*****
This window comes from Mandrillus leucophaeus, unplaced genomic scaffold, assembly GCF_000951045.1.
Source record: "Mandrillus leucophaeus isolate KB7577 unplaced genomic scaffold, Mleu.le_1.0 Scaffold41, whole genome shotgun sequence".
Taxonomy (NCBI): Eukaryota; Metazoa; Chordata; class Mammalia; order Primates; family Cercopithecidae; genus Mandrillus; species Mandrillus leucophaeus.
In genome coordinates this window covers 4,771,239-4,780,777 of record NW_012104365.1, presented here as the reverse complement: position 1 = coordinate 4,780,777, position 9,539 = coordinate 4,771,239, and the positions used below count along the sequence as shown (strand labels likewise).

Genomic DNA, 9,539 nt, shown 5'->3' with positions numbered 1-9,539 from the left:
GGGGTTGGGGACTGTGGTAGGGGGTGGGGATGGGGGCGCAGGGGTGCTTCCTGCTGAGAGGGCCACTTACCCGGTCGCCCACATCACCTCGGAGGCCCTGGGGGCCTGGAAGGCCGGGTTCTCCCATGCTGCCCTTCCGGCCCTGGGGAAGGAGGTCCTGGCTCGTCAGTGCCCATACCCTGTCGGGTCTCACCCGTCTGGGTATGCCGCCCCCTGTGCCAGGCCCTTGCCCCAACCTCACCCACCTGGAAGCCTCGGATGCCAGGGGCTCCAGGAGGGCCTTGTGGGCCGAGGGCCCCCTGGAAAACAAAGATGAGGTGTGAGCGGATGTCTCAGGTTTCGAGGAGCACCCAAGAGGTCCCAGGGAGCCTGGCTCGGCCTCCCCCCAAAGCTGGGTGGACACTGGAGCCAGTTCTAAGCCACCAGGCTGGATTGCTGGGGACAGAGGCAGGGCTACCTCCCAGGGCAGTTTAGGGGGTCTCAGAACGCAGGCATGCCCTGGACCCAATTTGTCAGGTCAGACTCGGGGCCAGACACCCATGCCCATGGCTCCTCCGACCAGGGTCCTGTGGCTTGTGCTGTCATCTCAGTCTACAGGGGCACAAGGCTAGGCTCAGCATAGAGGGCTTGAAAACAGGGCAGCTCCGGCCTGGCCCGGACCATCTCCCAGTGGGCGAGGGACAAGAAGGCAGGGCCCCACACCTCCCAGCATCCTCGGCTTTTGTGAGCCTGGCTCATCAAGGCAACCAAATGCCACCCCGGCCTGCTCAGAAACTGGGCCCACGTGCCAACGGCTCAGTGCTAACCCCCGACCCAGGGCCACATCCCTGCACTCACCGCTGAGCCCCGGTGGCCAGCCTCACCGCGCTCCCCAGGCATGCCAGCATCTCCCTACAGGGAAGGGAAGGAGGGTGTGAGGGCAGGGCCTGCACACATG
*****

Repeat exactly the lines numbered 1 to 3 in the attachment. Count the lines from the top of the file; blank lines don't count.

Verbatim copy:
This window comes from Mandrillus leucophaeus, unplaced genomic scaffold, assembly GCF_000951045.1.
Source record: "Mandrillus leucophaeus isolate KB7577 unplaced genomic scaffold, Mleu.le_1.0 Scaffold41, whole genome shotgun sequence".
Taxonomy (NCBI): Eukaryota; Metazoa; Chordata; class Mammalia; order Primates; family Cercopithecidae; genus Mandrillus; species Mandrillus leucophaeus.